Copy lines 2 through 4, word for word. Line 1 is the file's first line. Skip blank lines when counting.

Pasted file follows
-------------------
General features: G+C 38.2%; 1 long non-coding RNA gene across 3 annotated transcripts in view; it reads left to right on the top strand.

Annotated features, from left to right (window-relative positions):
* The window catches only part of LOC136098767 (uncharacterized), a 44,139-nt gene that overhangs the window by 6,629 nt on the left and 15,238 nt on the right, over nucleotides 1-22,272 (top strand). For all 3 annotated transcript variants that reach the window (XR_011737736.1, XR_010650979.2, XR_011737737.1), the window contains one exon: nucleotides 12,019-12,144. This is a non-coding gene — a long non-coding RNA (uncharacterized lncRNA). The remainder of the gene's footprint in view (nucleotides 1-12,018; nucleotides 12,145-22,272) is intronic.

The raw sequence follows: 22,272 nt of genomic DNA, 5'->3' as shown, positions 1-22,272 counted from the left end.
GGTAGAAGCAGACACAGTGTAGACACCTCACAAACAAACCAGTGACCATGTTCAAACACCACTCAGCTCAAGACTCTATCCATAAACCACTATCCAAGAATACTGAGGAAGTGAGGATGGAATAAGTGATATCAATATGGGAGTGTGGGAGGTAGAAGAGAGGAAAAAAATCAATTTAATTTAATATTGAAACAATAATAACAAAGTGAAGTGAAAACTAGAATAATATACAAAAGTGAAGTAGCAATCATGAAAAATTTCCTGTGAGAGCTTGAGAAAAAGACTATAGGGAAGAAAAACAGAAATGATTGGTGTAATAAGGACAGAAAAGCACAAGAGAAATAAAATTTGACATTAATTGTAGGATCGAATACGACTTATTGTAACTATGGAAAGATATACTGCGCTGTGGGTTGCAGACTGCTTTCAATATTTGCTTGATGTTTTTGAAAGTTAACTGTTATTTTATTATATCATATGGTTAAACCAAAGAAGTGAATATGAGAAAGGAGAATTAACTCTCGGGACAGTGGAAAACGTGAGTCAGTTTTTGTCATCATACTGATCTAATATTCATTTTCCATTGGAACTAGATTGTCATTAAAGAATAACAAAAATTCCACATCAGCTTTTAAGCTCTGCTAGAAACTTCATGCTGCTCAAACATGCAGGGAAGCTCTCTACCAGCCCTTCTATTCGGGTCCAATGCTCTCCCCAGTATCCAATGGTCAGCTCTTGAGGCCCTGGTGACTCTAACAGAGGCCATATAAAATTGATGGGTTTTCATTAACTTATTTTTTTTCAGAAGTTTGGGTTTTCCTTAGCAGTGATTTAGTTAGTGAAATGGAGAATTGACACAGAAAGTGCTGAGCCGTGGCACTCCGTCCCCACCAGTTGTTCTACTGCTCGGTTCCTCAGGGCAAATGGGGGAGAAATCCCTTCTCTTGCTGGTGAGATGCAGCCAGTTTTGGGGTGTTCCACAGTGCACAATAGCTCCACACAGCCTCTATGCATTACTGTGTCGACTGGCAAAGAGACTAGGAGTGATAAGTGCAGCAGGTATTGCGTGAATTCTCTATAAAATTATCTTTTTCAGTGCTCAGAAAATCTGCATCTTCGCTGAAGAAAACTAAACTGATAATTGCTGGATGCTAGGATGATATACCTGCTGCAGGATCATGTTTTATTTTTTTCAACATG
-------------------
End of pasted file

Annotated features, from left to right (window-relative positions):
* The window catches only part of LOC136098767 (uncharacterized), a 44,139-nt gene that overhangs the window by 6,629 nt on the left and 15,238 nt on the right, over nucleotides 1-22,272 (top strand). For all 3 annotated transcript variants that reach the window (XR_011737736.1, XR_010650979.2, XR_011737737.1), the window contains one exon: nucleotides 12,019-12,144. This is a non-coding gene — a long non-coding RNA (uncharacterized lncRNA). The remainder of the gene's footprint in view (nucleotides 1-12,018; nucleotides 12,145-22,272) is intronic.

The raw sequence follows: 22,272 nt of genomic DNA, 5'->3' as shown, positions 1-22,272 counted from the left end.